I’m not going to give you a recipe spiel here because salmonella is a very real thing and I don’t want to be on anybody’s hit list because I’m just not qualified to be directing anyone in their chicken-roasting experience. Instead I’ll just give you a few tips:

-Google “How to roast a chicken,” there’s no shortage of recipes. For starters I’d go for a simple S&P combo **link

-When buying the chicken, don’t be stingy. You’re investing around two hours in this project so you may as well start with quality. Sometimes bargain meat says stuff like “96% real chicken!” and that scares me a lot. What is the other 4%?? Did you expect me not to wonder??

-When you unwrap the chicken, check the inner cavity. There will likely be a small bag of chicken guts in there (yes, chicken guts is the culinary term.) If you forget to take this bag out, you will have a very messy, very displeasing roast.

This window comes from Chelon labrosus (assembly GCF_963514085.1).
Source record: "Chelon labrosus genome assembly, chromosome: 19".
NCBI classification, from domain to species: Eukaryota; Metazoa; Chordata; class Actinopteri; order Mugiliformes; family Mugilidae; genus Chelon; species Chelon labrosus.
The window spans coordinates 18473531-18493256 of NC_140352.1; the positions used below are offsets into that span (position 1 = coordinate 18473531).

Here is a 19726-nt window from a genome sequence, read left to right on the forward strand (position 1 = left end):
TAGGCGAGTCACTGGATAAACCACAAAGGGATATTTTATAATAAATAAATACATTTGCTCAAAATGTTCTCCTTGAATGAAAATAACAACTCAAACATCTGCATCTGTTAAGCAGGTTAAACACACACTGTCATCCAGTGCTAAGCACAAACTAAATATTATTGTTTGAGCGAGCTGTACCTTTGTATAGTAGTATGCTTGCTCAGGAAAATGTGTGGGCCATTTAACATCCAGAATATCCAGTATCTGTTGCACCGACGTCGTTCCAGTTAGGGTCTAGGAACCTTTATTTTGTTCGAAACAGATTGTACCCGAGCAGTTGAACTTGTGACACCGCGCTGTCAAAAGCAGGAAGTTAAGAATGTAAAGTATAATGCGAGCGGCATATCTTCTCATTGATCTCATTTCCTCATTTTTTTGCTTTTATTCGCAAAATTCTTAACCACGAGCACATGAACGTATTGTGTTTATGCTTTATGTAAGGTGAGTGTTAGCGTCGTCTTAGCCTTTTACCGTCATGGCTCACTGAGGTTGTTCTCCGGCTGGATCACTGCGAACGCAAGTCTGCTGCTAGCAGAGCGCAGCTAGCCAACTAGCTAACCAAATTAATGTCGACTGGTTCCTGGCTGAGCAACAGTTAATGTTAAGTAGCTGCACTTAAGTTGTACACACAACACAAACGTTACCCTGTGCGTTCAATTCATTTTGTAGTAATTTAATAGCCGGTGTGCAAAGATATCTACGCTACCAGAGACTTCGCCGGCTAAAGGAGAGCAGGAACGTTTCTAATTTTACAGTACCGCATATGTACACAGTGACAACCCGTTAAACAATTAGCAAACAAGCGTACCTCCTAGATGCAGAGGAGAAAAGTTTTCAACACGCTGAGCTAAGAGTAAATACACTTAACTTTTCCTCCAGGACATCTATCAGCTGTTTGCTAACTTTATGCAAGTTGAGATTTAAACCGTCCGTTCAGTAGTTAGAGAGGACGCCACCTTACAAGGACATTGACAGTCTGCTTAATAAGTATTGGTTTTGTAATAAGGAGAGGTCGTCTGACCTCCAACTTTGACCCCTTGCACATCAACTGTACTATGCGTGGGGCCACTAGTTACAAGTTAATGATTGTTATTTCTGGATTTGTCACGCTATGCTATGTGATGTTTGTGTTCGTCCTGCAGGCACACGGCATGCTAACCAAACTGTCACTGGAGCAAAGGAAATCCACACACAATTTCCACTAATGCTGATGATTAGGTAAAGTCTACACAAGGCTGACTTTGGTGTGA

-Rinsing the chicken is no small task, and if you’re like me you will look like you’re performing a comedy routine. Be ready to deeply sanitize your sink after you’re done cooking.

-Beware of finicky ovens. My cheap college-apartment oven was very temperamental, so I had to keep an extra eye on it. That’s right, three eyes. My kitchen and living room also had a real sultry (read: smoky) vibe when I was done.

– The moment you pull it out of the oven, you’re going to want to dig in. The house smells like Thanksgiving and you’ve been waiting for at least an hour and you’re just tired of being patient. But good things come to those who wait, let the meat sit for at least 15 minutes.

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(You’ll notice in the photo above, despite some strategic angling, that I in fact dug into the skin immediately because it was 9:30 and I was starving. And as I mentioned previously, nothing that I do is cool).

So there you have it, another rowdy night with Megan.

I may not be conventionally cool. But what’s cooler than being able to roast your own chicken? That question is rhetorical, please don’t answer it.

 

 

Challenging the cosmos with cupcakes

According to my sister, Mercury is in retrograde, so “everything is eff’d up.”